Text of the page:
Government rejects Swansea £1.3bn tidal lagoon plans on cost grounds

In a blow to renewable energy generation and 18 months after an independent government review strongly backed the scheme, plans for a £1.3bn tidal lagoon in Swansea Bay have been rejected by the government.

Ministers claimed that he project was too expensive compared with offshore windfarms and nuclear power because the project would have had to receive subsidies via domestic energy bills for decades. Speaking in parliament, business secretary Greg Clark said that he had gone to very great lengths in considering whether to support the scheme but concluded that “the cost that would be incurred by consumers and taxpayers would be so much higher than alternative sources of low-carbon power that it would be irresponsible to enter into a contract with the provider”.

Rejecting the plans, Clark said supporting the lagoon would cost the average consumer £700 more by 2050, when compared with offshore wind and nuclear power. The capital cost for the lagoon per unit of electricity generated would be more than three times as much as the Hinkley Point C nuclear power station, said Clark, and therefore could not be justified.

The government’s decision was slammed by the renewable energy industry, green groups and MPs. Mark Shorrock, chief executive of the company behind the project, Tidal Lagoon Power, said: “This is a vote of no interest in Wales, no confidence in British manufacturing and no care for the planet.” Opposition MPs were also critical, with shadow business secretary Rebecca Long-Bailey saying: “The Tories have defied all logic and failed to make the right decision for our economy, the people of Wales and the future of our planet.”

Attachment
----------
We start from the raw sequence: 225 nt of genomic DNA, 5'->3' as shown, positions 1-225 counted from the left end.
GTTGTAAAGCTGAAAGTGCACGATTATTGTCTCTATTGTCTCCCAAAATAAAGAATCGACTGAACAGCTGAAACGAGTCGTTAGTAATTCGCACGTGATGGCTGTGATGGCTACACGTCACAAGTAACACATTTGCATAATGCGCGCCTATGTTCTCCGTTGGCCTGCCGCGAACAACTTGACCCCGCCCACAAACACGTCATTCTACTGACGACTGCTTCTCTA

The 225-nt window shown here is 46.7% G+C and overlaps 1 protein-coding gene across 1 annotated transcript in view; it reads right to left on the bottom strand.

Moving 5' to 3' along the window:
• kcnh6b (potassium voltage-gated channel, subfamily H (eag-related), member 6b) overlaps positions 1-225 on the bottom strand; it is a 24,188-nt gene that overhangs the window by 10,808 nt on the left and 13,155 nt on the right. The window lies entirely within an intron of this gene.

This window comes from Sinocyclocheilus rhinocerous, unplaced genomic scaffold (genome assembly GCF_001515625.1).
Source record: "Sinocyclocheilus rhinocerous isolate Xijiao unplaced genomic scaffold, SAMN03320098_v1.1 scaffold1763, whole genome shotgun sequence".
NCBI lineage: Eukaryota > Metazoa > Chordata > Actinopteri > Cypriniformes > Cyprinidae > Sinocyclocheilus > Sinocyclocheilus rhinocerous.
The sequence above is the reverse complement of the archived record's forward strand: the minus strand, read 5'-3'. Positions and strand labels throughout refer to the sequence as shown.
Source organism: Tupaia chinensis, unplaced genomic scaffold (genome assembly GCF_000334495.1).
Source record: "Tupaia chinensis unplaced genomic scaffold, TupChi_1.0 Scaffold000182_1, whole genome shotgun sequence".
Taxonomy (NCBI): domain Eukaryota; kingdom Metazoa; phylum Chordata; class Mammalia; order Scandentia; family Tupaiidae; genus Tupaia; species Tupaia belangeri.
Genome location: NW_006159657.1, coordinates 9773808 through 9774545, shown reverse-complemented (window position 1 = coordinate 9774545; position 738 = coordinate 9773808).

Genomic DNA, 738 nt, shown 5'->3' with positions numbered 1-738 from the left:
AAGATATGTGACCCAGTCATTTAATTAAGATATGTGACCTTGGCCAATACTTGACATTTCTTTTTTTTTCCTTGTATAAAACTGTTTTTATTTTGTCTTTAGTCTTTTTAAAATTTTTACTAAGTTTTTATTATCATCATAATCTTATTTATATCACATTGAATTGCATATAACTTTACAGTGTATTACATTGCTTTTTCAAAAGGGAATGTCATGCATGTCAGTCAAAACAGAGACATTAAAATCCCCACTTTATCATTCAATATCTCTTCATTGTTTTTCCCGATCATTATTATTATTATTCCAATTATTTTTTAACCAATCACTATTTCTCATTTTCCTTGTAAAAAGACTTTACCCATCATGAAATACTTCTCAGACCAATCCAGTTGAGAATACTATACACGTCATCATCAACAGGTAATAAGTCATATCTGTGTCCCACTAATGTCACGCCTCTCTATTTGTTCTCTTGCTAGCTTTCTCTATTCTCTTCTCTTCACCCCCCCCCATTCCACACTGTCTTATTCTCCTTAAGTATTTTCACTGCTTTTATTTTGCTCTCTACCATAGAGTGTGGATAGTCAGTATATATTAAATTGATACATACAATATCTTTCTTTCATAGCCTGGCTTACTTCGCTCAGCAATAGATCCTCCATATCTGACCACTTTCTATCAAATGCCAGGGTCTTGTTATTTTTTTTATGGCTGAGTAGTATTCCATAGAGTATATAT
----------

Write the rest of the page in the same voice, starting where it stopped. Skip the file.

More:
Trade body RenewableUK said it was disappointed by the rejection, while Green party co-leader Caroline Lucas said the decision was doubly bad as jobs and green energy production would be lost.

Nelson Ogunshakin, chief executive of the Association for Consultancy and Engineering, also expressed his disappointment at the government's decision. "The decision to decline the Swansea tidal lagoon scheme, an innovative and sustainable solution to our energy needs, is a major disappointment and a missed opportunity for the infrastructure industry and the drive towards more renewable energy in the UK," he said. "The government should have taken a longer and more far sighted view and that it hasn't means that the UK has lost an opportunity to lead the world in this type of renewable technology," Ogunshakin said.

Clark said that the government was still committed to renewable energy but that the high subsidies involved in making the tidal lagoon viable were a step too far. 

The author of the 2016 independent report that backed the Swansea scheme, Charles Hendry, told the Guardian that the government had failed to recognise the longer lifetime of lagoons compared to alternatives. “The offshore wind turbines will have to have been replaced three or four times during the lifetime of a lagoon; a nuclear plant would only last half as long,” he said.

The Swansea project was based on a U-shaped breakwater built across the bay and the tide passing through 16 turbines, generating power for 155,000 homes. Originally proposed in 2011, the lagoon won backing from the then chancellor George Osborne.

Greg Clark said that the door was not completely closed on schemes like Swansea and that if future tidal lagoons could demonstrate value for money, the government would consider them.  It’s highly likely, however, that the government’s decision to reject the scheme will deal a hammer blow to the prospects of similar lagoon schemes in the UK.

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